There have been a lot of voices in my head this year. Don’t worry, not the kind that require meds and fancy white coats, just the kind that require prayer and yoga. Some of them are spoken by my smallest self, others are the voices of people speaking into my life who hadn’t earned the right.
As gardening season approached this year, I looked out the back window with dread instead of joy because I knew the voices would assail me in the quiet space between me and the earth. So, I put off any garden time, thinking that waiting until June, when gardeners around here can safely put things in the ground without fear of a surprise frost or snow, would buy me time to quiet those voices.
In early June, when I walked past the leaf-filled branches of our Linden tree to peek at the garden, my heart went into my shoes. There was no sign of my precious garden, just weeds and established grass as tall as my children. I couldn’t even see where the beds were supposed to be.
I went back inside and decided to leave the garden to its own crazy this year.
More time passed and I remembered that my friend Emma said that weed pulling dispels grief. I committed to one hour of weeding a day and looking down as I worked instead of up to see the insurmountable work ahead. I spent hours and hours on my knees pulling grass by hand (which will make you pretty much lose function in your hands, I learned). I spent a good amount of time with the weed whacker after Emma, my new gardening guru, suggested that even if the weeds were just shorter, it might seem less daunting. And I have a deep affection for weed whacking.
When I finally found the soil underneath the first bed, making it all the way to the back fence with bleeding hands inside my gardening gloves, I stood and had a victory moment. It was a small victory (there were 3 full beds to go and weeds in the smaller side beds as well), but it felt like something momentous to me. I stopped to breathe in the silence.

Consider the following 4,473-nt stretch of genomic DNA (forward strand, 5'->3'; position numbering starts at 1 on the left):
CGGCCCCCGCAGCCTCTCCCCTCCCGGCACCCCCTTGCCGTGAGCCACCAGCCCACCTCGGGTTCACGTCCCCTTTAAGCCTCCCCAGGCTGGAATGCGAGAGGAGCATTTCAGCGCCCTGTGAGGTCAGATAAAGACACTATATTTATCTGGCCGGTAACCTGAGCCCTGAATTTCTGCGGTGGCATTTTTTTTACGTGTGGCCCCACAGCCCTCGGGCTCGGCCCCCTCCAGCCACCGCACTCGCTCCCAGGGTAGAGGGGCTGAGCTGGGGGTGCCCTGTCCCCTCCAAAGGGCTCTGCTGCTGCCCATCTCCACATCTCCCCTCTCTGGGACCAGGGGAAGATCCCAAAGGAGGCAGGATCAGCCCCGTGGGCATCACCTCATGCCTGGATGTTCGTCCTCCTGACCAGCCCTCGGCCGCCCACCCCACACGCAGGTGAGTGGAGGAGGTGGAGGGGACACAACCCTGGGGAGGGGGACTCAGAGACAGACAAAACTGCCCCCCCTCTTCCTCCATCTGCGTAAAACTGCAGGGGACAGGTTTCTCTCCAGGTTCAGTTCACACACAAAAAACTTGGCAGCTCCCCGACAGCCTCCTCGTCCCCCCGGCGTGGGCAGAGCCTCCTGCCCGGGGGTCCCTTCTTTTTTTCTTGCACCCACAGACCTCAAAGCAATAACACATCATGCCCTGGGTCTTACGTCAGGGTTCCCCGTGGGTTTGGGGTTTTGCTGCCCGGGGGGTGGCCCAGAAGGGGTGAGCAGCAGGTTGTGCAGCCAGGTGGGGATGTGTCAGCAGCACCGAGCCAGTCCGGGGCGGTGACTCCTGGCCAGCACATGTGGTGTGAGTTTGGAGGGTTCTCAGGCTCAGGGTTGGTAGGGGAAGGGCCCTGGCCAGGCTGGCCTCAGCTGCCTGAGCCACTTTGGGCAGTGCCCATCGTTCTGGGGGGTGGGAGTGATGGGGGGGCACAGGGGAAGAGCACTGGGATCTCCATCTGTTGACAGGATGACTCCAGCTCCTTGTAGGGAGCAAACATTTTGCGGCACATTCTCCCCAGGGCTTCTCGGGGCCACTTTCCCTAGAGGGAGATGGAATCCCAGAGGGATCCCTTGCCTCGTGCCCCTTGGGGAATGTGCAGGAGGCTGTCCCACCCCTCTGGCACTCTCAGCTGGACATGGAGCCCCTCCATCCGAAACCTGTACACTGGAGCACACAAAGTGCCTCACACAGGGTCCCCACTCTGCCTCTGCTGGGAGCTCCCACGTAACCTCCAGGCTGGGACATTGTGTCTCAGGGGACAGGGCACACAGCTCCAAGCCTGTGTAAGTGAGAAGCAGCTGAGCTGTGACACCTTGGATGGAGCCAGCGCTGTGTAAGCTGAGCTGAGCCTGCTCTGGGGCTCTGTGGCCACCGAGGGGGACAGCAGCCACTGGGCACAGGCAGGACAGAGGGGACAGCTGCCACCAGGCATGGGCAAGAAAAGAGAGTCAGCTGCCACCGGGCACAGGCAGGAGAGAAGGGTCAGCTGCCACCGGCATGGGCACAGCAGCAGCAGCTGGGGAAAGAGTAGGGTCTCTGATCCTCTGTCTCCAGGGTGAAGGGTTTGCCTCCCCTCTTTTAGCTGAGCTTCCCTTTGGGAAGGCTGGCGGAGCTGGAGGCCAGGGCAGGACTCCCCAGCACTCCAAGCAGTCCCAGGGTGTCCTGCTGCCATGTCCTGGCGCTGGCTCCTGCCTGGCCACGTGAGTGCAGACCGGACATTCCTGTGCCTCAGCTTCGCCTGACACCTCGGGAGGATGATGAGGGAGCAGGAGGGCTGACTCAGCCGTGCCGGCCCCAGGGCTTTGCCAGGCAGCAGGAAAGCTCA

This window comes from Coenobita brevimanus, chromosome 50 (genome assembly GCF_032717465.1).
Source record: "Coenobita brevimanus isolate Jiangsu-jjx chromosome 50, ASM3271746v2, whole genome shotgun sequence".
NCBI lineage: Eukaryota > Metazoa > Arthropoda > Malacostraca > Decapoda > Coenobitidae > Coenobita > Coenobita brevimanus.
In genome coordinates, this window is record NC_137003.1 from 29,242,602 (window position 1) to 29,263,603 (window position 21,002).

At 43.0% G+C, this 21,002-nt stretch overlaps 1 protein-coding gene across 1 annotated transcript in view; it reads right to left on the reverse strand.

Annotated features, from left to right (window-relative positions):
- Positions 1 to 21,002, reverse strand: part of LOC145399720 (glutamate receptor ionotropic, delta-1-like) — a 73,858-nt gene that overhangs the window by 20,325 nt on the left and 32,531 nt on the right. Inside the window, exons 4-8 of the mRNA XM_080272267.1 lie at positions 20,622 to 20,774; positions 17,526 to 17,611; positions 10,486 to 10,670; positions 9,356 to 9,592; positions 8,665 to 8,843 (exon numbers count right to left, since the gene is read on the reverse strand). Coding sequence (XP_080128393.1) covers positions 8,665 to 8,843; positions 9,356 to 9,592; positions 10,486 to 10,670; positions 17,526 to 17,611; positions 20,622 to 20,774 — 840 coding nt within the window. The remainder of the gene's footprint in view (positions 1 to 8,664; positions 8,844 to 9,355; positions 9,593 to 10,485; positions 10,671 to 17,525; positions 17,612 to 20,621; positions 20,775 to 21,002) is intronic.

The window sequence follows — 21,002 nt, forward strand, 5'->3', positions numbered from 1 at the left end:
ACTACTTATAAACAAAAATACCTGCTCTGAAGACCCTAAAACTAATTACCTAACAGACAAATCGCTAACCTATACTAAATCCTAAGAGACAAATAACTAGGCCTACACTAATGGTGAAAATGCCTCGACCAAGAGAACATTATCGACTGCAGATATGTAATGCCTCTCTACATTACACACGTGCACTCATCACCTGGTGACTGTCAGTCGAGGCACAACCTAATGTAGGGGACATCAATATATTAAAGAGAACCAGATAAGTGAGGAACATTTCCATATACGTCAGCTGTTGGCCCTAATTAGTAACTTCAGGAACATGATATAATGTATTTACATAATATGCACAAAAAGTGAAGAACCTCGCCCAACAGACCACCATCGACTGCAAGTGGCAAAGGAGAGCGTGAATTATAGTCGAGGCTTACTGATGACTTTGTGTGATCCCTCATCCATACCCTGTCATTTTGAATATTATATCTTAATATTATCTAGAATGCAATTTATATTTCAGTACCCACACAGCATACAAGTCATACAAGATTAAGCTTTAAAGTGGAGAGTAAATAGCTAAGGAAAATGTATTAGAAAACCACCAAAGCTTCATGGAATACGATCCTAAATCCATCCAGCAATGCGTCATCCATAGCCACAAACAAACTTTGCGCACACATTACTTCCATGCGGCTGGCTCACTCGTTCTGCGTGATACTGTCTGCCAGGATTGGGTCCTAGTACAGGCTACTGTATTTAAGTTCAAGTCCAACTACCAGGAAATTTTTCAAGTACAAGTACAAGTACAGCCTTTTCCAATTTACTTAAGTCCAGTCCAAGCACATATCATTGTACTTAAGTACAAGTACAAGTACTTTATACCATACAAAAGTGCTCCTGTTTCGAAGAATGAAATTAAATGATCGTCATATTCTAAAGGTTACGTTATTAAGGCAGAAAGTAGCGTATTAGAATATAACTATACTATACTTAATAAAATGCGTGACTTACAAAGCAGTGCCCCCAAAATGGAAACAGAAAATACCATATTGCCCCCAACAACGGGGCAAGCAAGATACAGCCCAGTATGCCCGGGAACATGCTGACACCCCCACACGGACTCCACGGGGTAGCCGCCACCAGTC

The next day I decided to battle bed number two, even though my fingers were swollen and wrapped in Transformer band aids. And this is when the real victory came. My babes got in the cleared bed space behind me and started finding lady bugs and other creatures and building homes for them. They went and got Legos to build fortresses and hideouts for their little living treasures. And instead of focusing on blocking out the old voices, I sat in the dirt and listened to the precious voices of my children. Their innocence buoyed me. Their affection for each other filled the dark corners of my heart. Their care for creatures that “growm ups” overlook encouraged me. And their happy little voices filled my ears with new voices. I remembered the Socrates quote I discovered via the joys of Pintrest: “The secret of change is to focus all of your energy not on fighting the old, but on building the new.”
As I kept going through the mean grass in the bed, for the first time in my life praying for morning glory to be in my path, my mind let go and with my babes voices fading into the background I started singing hymns, praying for my Emma’s baby boy, praying for my miserably pregnant friend Carli who needed to get that baby out, thanking God for my friend Anna who he gave me as a special present this year, reflecting on bits of poetry and fiction that came to mind, writing grad school entrance essays with newfound vision for what my focus might be.
Two beds cleared, one bed planted with berries and two more to clear. I haven’t heard the voices since I reached the fence. And holding brand new Georgia Jae reminded me of God's miracles that happen outside garden beds. Amen.